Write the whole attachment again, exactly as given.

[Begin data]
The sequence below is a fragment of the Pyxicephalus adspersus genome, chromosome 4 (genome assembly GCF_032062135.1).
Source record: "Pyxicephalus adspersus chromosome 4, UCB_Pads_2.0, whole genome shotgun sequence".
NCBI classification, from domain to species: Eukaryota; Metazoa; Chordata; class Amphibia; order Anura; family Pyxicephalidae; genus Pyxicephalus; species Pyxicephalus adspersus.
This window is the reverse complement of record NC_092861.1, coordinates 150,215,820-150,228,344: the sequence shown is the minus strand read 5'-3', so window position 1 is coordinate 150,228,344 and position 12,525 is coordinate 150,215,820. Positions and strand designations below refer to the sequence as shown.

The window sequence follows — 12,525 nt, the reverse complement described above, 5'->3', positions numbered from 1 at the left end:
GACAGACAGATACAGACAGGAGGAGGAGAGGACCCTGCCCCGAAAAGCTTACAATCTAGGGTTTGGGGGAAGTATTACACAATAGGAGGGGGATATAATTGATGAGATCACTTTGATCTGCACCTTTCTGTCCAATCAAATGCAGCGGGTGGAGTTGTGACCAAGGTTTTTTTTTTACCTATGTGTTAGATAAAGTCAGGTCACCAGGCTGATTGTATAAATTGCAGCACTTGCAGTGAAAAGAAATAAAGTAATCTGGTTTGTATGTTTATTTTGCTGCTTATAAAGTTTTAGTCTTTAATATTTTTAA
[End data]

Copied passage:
The sequence below is a fragment of the Pyxicephalus adspersus genome, chromosome 4 (genome assembly GCF_032062135.1).
Source record: "Pyxicephalus adspersus chromosome 4, UCB_Pads_2.0, whole genome shotgun sequence".
NCBI classification, from domain to species: Eukaryota; Metazoa; Chordata; class Amphibia; order Anura; family Pyxicephalidae; genus Pyxicephalus; species Pyxicephalus adspersus.
This window is the reverse complement of record NC_092861.1, coordinates 150,215,820-150,228,344: the sequence shown is the minus strand read 5'-3', so window position 1 is coordinate 150,228,344 and position 12,525 is coordinate 150,215,820. Positions and strand designations below refer to the sequence as shown.

The window sequence follows — 12,525 nt, the reverse complement described above, 5'->3', positions numbered from 1 at the left end:
GACAGACAGATACAGACAGGAGGAGGAGAGGACCCTGCCCCGAAAAGCTTACAATCTAGGGTTTGGGGGAAGTATTACACAATAGGAGGGGGATATAATTGATGAGATCACTTTGATCTGCACCTTTCTGTCCAATCAAATGCAGCGGGTGGAGTTGTGACCAAGGTTTTTTTTTTACCTATGTGTTAGATAAAGTCAGGTCACCAGGCTGATTGTATAAATTGCAGCACTTGCAGTGAAAAGAAATAAAGTAATCTGGTTTGTATGTTTATTTTGCTGCTTATAAAGTTTTAGTCTTTAATATTTTTAA